This is pure fatuousness. Hitler was directly culpable for many of the technological shortcomings that hampered the Luftwaffe in the face of stoic and smart British resistance.
    Hitler then opened Barbarossa without securing his western flank, thereby proving he was a fucking idiot in addition to being insane. Still, the right always winds up sounding like the French General Staff who caved to Hitler, as opposed to the people who had an educated sense that he’d ultimately shit his own bed.
    The Cold war, and the Communist takeover of China in particular, warped American military philosophy further toward rightist precepts, an embrace of Hitler’s scorched earth approach, and the adoption of many of his political views.
    It’s telling that Romney and his staff keep referring to “The Soviet Union” It’s almost as though Curtis Lemay and Edward Teller were writing their protocols.

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  51. Little Bird said on July 26, 2012 at 6:44 pm

    About the too kind motorists, I’ve found that a lot of them are waving me to go on ahead, but I can’t see into the car because of the glare. This results in an impasse where we just both sort of stand there unsure of what to do. It delays both of us.

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  52. Jolene said on July 26, 2012 at 6:47 pm

    Still another topic: fresh corn. Bon Appetit has ideas about what to do with your summer harvest. Many of them look delicious.

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  53. MichaelG said on July 26, 2012 at 6:54 pm

    We have plenty of those damn red light cameras here in Sacto. I agree with what everybody else is saying about them. Another thing that bugs me about them is that they are operated by for profit contractors, not the city. I can’t stand the idea of private contractors making a profit from traffic tickets. I’ve also heard that in a lot of places yellow light duration is cut when the cameras are installed. I can’t say that with certainty since I haven’t bothered to time yellow lights.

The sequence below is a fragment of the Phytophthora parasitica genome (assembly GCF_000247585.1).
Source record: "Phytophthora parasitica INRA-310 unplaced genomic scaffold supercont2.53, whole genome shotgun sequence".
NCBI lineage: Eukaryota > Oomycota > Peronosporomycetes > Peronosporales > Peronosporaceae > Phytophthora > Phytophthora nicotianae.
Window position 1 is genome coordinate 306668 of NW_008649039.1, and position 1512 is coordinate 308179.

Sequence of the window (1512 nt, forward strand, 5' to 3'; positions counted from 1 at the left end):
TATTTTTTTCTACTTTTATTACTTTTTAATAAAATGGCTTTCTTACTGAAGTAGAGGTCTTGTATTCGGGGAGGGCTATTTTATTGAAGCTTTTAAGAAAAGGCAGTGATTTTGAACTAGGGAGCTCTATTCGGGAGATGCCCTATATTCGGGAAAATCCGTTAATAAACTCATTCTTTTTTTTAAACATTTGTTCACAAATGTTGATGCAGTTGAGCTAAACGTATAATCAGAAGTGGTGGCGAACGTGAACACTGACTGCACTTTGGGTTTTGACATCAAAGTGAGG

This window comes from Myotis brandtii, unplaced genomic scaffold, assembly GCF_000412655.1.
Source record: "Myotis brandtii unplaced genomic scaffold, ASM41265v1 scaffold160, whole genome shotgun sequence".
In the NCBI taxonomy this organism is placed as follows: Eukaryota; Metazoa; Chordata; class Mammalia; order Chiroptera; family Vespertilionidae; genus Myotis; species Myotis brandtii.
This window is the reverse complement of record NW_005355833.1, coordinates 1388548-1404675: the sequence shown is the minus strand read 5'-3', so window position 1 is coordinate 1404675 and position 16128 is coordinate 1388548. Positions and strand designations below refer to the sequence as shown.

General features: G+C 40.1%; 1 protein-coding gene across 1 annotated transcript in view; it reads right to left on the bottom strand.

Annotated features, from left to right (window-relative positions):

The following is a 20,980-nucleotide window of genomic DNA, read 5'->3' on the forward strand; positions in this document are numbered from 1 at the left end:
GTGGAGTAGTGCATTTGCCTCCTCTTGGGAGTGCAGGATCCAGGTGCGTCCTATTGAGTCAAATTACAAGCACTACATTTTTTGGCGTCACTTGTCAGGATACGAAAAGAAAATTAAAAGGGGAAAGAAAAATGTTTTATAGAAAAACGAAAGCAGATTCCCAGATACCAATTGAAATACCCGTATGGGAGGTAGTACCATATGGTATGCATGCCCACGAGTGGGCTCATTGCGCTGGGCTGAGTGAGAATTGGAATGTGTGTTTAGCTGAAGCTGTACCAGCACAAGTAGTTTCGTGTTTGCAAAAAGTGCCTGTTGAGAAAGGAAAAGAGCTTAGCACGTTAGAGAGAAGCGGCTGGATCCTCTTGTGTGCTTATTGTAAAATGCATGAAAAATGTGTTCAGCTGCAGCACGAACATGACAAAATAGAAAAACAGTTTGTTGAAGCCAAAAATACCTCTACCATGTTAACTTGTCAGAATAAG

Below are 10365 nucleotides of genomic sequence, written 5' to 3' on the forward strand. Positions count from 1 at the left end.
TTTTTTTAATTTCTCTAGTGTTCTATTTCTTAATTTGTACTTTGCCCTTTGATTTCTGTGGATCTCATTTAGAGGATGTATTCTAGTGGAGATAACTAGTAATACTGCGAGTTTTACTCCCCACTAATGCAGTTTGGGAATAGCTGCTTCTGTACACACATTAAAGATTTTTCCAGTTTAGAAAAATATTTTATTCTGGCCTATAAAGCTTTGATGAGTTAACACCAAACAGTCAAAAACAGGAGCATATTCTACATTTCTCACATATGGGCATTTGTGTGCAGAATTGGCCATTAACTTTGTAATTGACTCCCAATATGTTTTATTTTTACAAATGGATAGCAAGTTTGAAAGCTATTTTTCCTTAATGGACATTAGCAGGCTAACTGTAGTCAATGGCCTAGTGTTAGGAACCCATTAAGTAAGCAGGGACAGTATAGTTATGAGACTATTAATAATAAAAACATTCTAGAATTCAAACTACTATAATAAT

One thing Hitler is credited with doing is delaying the deployment of the Me-262 jet fighter. He wanted it to be a bomber and his dithering caused something like a two year delay in getting the 262 out there to attack Allied bombers. The Allied bomber crews were immensely grateful for this.

    I once heard some commentator asked what he thought the biggest problem the Germans had that contributed to their loss in WWII. “No bench” he replied.

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  54. Sherri said on July 26, 2012 at 7:07 pm

    The Germans’ synthetic fuel program was impressive. Might have been even more impressive had Hitler not kicked all the Jews out of I.G. Farben.

    The best study I found on red light cameras is here: Short summary: they increase rear end collisions, but decrease right angle collisions, which tend to be more dangerous. I don’t have a handy link to a study on revenue generation, but when I looked into this a while back (there was a big controversy about RLC’s here), the revenue effects tend to fall off over time as people adjust their driving to the cameras.

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  55. Jolene said on July 26, 2012 at 7:12 pm

    Cooz, I happened upon a competitor for your poetic talents. Check out this comment from a NYT reader in response to the buzz over Romney’s artless remarks re the Olympics.


    All is not lost, Mitt! You can still mollify our friends across the Pond! All it takes is something in the spirit of Gilbert and Sullivan, the Pirates of Penzance perhaps. Here goes:

    “I am the very model of a modern major candidate.
    My thoughts are incoherent, and I am without a plan, to-date.
    I’ve managed the Olympics, and I quote my base hysterical
    On everything from gun control to policies chimerical.

    “I’m very well acquainted too with matters economical